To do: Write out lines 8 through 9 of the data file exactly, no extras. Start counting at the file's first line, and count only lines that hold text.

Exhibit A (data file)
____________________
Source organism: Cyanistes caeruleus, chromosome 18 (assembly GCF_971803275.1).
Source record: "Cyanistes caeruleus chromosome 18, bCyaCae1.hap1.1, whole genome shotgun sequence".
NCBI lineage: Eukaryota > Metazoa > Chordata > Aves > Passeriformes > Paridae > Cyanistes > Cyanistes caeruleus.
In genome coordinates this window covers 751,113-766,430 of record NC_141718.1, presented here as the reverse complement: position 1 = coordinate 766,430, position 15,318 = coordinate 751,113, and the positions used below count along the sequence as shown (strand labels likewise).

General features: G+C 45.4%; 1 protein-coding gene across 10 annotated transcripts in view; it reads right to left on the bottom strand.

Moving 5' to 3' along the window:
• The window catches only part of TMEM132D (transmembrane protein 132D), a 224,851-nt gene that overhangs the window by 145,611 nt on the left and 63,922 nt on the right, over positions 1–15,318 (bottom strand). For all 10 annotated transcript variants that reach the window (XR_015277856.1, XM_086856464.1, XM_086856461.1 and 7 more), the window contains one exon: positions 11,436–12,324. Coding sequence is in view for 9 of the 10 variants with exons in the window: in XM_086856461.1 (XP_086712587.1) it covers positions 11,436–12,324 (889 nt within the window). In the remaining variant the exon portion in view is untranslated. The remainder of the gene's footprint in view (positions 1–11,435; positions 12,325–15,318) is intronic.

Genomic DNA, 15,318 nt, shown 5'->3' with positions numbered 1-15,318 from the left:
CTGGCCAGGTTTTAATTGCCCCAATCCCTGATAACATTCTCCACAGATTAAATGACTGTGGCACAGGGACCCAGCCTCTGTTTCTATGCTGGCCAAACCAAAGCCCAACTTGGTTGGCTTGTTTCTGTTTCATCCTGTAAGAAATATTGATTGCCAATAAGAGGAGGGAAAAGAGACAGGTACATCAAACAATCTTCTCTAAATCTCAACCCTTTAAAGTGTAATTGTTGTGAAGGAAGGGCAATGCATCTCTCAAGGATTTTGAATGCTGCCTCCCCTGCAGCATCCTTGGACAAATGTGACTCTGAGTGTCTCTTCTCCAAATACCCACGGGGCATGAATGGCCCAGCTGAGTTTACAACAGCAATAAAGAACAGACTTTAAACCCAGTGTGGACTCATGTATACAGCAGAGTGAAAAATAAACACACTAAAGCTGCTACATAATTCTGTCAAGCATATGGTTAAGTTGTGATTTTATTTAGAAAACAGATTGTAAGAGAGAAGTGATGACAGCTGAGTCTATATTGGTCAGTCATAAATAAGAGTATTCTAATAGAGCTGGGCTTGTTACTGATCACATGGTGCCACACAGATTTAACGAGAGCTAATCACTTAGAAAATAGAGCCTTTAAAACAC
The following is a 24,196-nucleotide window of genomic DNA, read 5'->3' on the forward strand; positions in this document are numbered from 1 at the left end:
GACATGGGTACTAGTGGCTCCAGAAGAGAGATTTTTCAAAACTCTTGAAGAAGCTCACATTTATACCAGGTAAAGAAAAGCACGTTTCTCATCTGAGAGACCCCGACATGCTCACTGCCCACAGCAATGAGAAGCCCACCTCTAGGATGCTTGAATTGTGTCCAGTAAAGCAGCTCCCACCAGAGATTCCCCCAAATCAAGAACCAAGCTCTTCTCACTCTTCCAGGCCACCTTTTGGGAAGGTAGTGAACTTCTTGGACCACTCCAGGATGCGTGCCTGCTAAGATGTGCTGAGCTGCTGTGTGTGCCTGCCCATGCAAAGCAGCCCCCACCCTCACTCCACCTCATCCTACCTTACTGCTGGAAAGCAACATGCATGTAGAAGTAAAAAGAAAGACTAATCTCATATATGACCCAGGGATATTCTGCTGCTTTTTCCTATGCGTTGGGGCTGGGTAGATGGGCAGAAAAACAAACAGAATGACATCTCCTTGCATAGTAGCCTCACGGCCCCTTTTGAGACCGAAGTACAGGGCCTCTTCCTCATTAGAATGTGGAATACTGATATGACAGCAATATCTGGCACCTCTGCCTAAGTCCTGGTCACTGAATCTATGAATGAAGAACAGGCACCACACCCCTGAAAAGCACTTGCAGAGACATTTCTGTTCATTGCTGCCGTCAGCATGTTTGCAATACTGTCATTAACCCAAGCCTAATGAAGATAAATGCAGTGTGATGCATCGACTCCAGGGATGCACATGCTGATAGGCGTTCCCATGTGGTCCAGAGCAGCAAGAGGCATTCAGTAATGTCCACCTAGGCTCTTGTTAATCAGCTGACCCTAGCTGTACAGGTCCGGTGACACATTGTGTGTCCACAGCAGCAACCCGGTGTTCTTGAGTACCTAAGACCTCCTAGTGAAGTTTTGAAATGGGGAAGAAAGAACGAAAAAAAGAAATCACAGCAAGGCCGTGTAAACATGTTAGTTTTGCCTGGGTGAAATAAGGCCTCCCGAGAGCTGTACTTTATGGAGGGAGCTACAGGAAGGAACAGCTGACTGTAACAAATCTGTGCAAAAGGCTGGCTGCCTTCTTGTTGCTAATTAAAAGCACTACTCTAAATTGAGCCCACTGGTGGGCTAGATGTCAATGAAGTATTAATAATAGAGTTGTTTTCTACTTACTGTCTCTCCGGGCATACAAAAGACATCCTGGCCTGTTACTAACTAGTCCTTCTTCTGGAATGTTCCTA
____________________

Genomic DNA, 15,318 nt, shown 5'->3' with positions numbered 1-15,318 from the left:
CTGGCCAGGTTTTAATTGCCCCAATCCCTGATAACATTCTCCACAGATTAAATGACTGTGGCACAGGGACCCAGCCTCTGTTTCTATGCTGGCCAAACCAAAGCCCAACTTGGTTGGCTTGTTTCTGTTTCATCCTGTAAGAAATATTGATTGCCAATAAGAGGAGGGAAAAGAGACAGGTACATCAAACAATCTTCTCTAAATCTCAACCCTTTAAAGTGTAATTGTTGTGAAGGAAGGGCAATGCATCTCTCAAGGATTTTGAATGCTGCCTCCCCTGCAGCATCCTTGGACAAATGTGACTCTGAGTGTCTCTTCTCCAAATACCCACGGGGCATGAATGGCCCAGCTGAGTTTACAACAGCAATAAAGAACAGACTTTAAACCCAGTGTGGACTCATGTATACAGCAGAGTGAAAAATAAACACACTAAAGCTGCTACATAATTCTGTCAAGCATATGGTTAAGTTGTGATTTTATTTAGAAAACAGATTGTAAGAGAGAAGTGATGACAGCTGAGTCTATATTGGTCAGTCATAAATAAGAGTATTCTAATAGAGCTGGGCTTGTTACTGATCACATGGTGCCACACAGATTTAACGAGAGCTAATCACTTAGAAAATAGAGCCTTTAAAACAC